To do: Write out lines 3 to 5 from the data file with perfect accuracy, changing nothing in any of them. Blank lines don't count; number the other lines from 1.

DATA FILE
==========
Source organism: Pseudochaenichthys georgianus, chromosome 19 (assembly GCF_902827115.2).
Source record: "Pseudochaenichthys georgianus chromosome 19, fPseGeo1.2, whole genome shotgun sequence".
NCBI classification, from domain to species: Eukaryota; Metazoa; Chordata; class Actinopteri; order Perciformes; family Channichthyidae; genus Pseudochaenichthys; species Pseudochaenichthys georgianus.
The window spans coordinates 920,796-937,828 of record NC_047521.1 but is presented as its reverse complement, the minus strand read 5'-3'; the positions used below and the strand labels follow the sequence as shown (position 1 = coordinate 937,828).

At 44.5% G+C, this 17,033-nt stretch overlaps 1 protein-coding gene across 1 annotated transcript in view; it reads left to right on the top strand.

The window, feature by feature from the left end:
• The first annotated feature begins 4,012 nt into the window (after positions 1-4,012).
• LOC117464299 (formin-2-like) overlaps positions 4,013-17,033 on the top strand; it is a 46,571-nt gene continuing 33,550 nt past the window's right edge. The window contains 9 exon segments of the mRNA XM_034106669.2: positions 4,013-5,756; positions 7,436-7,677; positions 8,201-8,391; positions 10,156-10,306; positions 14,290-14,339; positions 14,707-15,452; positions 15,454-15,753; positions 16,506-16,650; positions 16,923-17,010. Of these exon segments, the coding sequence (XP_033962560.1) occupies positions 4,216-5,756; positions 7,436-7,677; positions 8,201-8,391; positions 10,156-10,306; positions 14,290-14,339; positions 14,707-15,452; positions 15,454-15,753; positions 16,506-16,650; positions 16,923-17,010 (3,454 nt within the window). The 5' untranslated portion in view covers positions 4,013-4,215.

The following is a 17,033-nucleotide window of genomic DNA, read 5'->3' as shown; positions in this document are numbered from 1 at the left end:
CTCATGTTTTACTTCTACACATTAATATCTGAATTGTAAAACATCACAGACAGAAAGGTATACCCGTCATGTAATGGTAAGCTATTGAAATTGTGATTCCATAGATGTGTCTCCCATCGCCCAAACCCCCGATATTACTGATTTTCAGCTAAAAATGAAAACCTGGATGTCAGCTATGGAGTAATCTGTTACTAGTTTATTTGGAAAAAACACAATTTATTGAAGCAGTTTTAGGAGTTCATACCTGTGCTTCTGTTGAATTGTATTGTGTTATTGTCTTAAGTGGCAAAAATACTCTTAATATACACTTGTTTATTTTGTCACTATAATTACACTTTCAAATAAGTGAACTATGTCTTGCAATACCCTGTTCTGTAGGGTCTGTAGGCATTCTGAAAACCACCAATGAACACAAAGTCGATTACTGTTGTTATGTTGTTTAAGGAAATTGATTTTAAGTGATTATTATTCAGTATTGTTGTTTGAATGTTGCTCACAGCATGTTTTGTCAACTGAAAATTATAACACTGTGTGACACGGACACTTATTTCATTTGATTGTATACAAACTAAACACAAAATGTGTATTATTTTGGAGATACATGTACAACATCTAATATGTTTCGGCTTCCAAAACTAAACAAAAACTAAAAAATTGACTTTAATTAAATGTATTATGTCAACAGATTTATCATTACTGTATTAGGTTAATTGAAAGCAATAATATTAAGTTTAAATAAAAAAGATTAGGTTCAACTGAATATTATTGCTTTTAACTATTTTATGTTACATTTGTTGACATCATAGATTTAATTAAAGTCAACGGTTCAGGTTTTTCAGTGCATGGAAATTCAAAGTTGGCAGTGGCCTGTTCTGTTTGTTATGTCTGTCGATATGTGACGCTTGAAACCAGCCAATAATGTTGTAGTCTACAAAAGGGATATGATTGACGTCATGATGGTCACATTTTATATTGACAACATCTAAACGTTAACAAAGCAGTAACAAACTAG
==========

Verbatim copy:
NCBI classification, from domain to species: Eukaryota; Metazoa; Chordata; class Actinopteri; order Perciformes; family Channichthyidae; genus Pseudochaenichthys; species Pseudochaenichthys georgianus.
The window spans coordinates 920,796-937,828 of record NC_047521.1 but is presented as its reverse complement, the minus strand read 5'-3'; the positions used below and the strand labels follow the sequence as shown (position 1 = coordinate 937,828).

At 44.5% G+C, this 17,033-nt stretch overlaps 1 protein-coding gene across 1 annotated transcript in view; it reads left to right on the top strand.